If you’re looking to put the books down for an evening out, the Philadelphia Museum of Art is a staple in Philadelphia’s art scene, while smaller galleries along the Benjamin Franklin Parkway, such as the Rodin Museum, offer collections that, if not as vast, feature works by similarly established artists.

On North 7th Street, the Electric Factory is the oldest concert venue in Philadelphia and continues to offer a strong seasonal lineup (upcoming associated acts range from Bruce Springsteen to Tyga) and, if you’re interested in theater, keep an eye on the Telephone Bronco Theater Company, a group founded by several Swarthmore alumni and based in New York and Philadelphia.

Nick Gettino ’13 is Managing Editor (and a former Co-Editor in Chief) at the Gazette. To reach him, email ngettin1@swarthmore.edu.


Did you like this article? Consider joining the DG! Open staff meetings are every Monday at 6:30 p.m. in Kohlberg; or email us at editors@daily.swarthmore.edu.

4 comments

  1. 0
    Daniel Pak '12 says:

    Great article DG! Really, the best way to survive at Swarthmore is to get out and explore all that Philadelphia has to offer. I would go to Philadelphia at least once each week with friends to a restaurant or to a concert. Take Swarthmore as a marathon not a sprint; burnout is a huge and real problem at Swat.
    For me, I would always schedule these excursions on Friday night. My reasoning: classes are done, tommorow is Sat, so I can have a stress-free night of good food and fun! (as you’ll soon discover, Sharples isn’t so good with Friday dinner -_-)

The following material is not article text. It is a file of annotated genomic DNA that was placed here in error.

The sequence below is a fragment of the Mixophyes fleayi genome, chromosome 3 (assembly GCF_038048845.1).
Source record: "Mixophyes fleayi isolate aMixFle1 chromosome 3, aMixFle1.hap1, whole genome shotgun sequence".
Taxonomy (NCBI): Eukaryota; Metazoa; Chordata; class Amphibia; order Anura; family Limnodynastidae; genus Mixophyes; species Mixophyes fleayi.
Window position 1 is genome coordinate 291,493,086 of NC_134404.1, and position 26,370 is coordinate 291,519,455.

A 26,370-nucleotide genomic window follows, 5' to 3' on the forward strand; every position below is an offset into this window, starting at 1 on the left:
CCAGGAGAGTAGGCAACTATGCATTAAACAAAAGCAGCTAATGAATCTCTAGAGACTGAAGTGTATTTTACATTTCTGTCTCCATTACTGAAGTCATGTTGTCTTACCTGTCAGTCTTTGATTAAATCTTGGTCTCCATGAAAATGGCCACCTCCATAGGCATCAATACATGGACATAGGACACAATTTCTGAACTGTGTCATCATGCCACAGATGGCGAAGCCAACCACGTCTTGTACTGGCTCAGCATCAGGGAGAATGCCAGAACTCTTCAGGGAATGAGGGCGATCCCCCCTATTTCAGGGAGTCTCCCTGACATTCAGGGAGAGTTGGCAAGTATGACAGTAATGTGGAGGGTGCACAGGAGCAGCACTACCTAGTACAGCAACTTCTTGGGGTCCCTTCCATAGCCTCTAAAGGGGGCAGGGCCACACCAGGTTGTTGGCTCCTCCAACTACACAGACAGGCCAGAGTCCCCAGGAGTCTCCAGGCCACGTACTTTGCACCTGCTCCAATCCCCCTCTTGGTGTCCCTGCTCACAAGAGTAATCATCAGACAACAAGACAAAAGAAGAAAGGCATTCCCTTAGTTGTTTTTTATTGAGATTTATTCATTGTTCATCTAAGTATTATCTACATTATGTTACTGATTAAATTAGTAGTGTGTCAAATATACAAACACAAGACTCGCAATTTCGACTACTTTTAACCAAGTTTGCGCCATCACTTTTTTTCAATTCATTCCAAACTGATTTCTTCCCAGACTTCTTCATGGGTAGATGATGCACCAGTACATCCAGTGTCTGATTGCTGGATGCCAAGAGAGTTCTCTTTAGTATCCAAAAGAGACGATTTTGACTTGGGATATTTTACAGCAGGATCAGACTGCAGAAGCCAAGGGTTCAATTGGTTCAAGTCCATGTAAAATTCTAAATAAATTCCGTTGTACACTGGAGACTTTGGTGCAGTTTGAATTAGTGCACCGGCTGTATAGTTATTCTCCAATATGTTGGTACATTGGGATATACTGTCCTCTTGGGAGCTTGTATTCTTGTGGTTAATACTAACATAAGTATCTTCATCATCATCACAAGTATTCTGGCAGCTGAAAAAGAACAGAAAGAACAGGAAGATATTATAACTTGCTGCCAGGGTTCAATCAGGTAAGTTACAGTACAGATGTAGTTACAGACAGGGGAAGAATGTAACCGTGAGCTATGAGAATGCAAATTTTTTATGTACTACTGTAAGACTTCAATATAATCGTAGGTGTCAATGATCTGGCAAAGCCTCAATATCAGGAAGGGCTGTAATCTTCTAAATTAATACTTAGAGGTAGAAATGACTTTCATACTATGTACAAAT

Now my recommendations for Swatties!:

    Concerts at Philadelphia Orchestra, Curtis Institute, Philly Opera, they have student specials

    Go to a Phillies game at least once! It’s awesome!!

    Philly Chinatown has some amazing authentic Chinese restaurants:
    Ocean Harbor has great dim sum on weekends
    Empress Garden has great Taiwanese food
    Four Rivers is my favorite~get their bomb basil chicken!!

    Philly also has some BOMB froyo and gelato places:
    Froyo: Yogorino
    Gelato: Capogeiro

    More awesome restaraunts:
    RAW sushi lounge
    Barbuzzo mediterranean cuisine
    For more great places, yelp and urbanspoon will be your best friends!!

    Dont forget about the HMart at Upper Darby to serve all your Korean and Asian cuisine needs! I dont know why I just thought of this after I graduated but it would be awesome if StuCo could provide a weekly shuttle to HMart!!

    Exploring the city definitely helped me survive Swat! So gather some friends and explore away!! 🙂

  2. 0
    recommends says:

    Get off at Market East and visit Reading Terminal Market and Chinatown! The food is delicious and cheap, the shopping is eclectic, and you mingle with a cross section of society. You can get wonton soup for 2 dollars and Amish produce brought right from the countryside.

  3. 0
    a senior says: